Over the years of a trading career you collect a lo of wisdom of other traders. At the beginning you mostly don’t understand the meaning behind it. But with more own trading experience you have one aha moment after another.
Below you find my top 10 learnings. I collect that wisdom from my mentors, Market Wizards and other traders. They helped me to get better and better as a trader.
1. Chart your own equity curve
This is a recent advice I learned from Olivier Tischendorf. He wrote a great article about that: How To Profit From Charting Your Own Equity Curve.
If you chart your own equity curve day by day you will have a direct feedback of your trading. You know exactly how you perform, when it’s time to be aggressive and when it’s time to step on the break.
More information in my own article: Learn to manage your own equity curve.
2. Sell a trade quickly if it drops below the breakout point
I am convinced that a trade should be a winner directly from the beginning. All my huge winning trades shows that characteristic. If the trade instead is falling back below your entry point you should sell it quickly. Something seems to be wrong.
Such a radical trade management is not an approach for everyone. You must be very disciplined. But the good thing is you can lower your average loser a lot.
Learn more about it: An example in trade management – the breakout stop.
3. Trade only the strong stocks
There was a time in my trading career where I trade stocks which dropped and then started a new trend. You can name such stocks as reversal stock or turnaround stocks. There is nothing wrong with this approach but it’s not mine. I was never good in it.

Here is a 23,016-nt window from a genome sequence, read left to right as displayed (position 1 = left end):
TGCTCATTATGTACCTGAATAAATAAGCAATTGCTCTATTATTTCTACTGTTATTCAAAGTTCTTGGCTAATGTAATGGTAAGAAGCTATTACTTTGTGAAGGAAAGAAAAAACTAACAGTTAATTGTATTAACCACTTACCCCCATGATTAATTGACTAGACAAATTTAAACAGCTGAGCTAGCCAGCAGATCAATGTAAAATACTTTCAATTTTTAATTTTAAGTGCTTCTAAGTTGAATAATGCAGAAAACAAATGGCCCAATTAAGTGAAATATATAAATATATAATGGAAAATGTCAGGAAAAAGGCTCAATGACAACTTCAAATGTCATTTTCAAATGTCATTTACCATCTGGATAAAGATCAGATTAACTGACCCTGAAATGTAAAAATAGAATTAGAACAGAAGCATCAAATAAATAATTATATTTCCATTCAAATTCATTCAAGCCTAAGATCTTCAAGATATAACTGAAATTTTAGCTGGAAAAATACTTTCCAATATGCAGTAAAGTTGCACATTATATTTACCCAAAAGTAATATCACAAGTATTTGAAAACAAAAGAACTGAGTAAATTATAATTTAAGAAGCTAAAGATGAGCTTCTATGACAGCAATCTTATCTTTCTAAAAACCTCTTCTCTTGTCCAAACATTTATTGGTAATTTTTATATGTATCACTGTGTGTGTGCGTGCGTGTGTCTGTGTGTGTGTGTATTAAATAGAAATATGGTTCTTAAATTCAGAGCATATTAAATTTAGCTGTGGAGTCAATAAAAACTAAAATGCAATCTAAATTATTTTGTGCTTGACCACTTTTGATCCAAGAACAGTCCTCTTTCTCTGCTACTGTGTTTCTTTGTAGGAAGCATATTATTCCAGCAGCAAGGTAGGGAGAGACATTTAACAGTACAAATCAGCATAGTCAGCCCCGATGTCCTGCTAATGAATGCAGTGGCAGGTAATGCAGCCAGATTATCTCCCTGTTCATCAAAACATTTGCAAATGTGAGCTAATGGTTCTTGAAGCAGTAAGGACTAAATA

Instead I learned to select leading stocks which are strong, printing new all-time highs and show strong volume characteristics. It helped me a lot!
4. Focus on a trading niche
Of course there are traders out there which are flexible and can trade any market. But that’s not me! I believe in focusing on a trading niche. That’s the only way you can gain a lot of experience.
I focus mainly on momentum stocks and leave other markets for other traders. Rarely I trade forex, commodities or indices.
5. Day traders, swing trades and scalpers do not make more money as other traders
A long time I believed that fast traders are making more money that slow traders. But always if I looked into a trade record of a day trader or scalper I noted that’s not true! In a lot of cases the long term oriented traders made more money. How is it possible? Simple: 5% a month is 5%. The approach to create 5% is not important.
That does not mean that there are no good day traders out there. It only means that you don’t have to be a day trader to make a lot of money.
6. Excessive risk-takers are mostly bankrupt
I always was blended by social traders which had accounts with profits of 400% or 1000% in a short time. I always asked myself: How did they do that?